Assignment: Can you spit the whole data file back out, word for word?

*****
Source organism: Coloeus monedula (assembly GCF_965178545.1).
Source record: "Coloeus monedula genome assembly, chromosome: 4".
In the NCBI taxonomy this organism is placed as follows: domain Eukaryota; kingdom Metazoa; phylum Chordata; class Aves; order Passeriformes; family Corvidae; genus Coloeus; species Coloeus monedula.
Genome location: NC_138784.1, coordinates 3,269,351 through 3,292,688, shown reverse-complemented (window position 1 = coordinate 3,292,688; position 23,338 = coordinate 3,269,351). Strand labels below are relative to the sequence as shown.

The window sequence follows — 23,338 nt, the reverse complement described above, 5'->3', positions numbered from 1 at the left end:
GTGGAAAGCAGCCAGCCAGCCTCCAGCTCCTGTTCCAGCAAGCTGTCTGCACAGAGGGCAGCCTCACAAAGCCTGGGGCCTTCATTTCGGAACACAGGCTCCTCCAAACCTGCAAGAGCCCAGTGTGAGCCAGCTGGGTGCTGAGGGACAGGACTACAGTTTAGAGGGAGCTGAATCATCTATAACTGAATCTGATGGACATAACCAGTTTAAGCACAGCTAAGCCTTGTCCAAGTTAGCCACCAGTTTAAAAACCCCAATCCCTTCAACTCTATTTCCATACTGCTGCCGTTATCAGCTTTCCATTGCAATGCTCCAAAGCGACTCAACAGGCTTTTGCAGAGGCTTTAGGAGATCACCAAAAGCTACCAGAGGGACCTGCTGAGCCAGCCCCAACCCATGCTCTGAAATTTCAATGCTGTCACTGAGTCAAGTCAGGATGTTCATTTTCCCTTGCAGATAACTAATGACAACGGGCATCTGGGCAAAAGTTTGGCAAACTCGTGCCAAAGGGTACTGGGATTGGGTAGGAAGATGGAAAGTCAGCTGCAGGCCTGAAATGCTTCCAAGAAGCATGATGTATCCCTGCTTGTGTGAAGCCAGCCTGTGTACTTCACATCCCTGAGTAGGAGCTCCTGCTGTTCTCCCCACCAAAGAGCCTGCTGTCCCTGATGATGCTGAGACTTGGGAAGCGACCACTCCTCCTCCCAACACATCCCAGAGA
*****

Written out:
Source organism: Coloeus monedula (assembly GCF_965178545.1).
Source record: "Coloeus monedula genome assembly, chromosome: 4".
In the NCBI taxonomy this organism is placed as follows: domain Eukaryota; kingdom Metazoa; phylum Chordata; class Aves; order Passeriformes; family Corvidae; genus Coloeus; species Coloeus monedula.
Genome location: NC_138784.1, coordinates 3,269,351 through 3,292,688, shown reverse-complemented (window position 1 = coordinate 3,292,688; position 23,338 = coordinate 3,269,351). Strand labels below are relative to the sequence as shown.

The window sequence follows — 23,338 nt, the reverse complement described above, 5'->3', positions numbered from 1 at the left end:
GTGGAAAGCAGCCAGCCAGCCTCCAGCTCCTGTTCCAGCAAGCTGTCTGCACAGAGGGCAGCCTCACAAAGCCTGGGGCCTTCATTTCGGAACACAGGCTCCTCCAAACCTGCAAGAGCCCAGTGTGAGCCAGCTGGGTGCTGAGGGACAGGACTACAGTTTAGAGGGAGCTGAATCATCTATAACTGAATCTGATGGACATAACCAGTTTAAGCACAGCTAAGCCTTGTCCAAGTTAGCCACCAGTTTAAAAACCCCAATCCCTTCAACTCTATTTCCATACTGCTGCCGTTATCAGCTTTCCATTGCAATGCTCCAAAGCGACTCAACAGGCTTTTGCAGAGGCTTTAGGAGATCACCAAAAGCTACCAGAGGGACCTGCTGAGCCAGCCCCAACCCATGCTCTGAAATTTCAATGCTGTCACTGAGTCAAGTCAGGATGTTCATTTTCCCTTGCAGATAACTAATGACAACGGGCATCTGGGCAAAAGTTTGGCAAACTCGTGCCAAAGGGTACTGGGATTGGGTAGGAAGATGGAAAGTCAGCTGCAGGCCTGAAATGCTTCCAAGAAGCATGATGTATCCCTGCTTGTGTGAAGCCAGCCTGTGTACTTCACATCCCTGAGTAGGAGCTCCTGCTGTTCTCCCCACCAAAGAGCCTGCTGTCCCTGATGATGCTGAGACTTGGGAAGCGACCACTCCTCCTCCCAACACATCCCAGAGA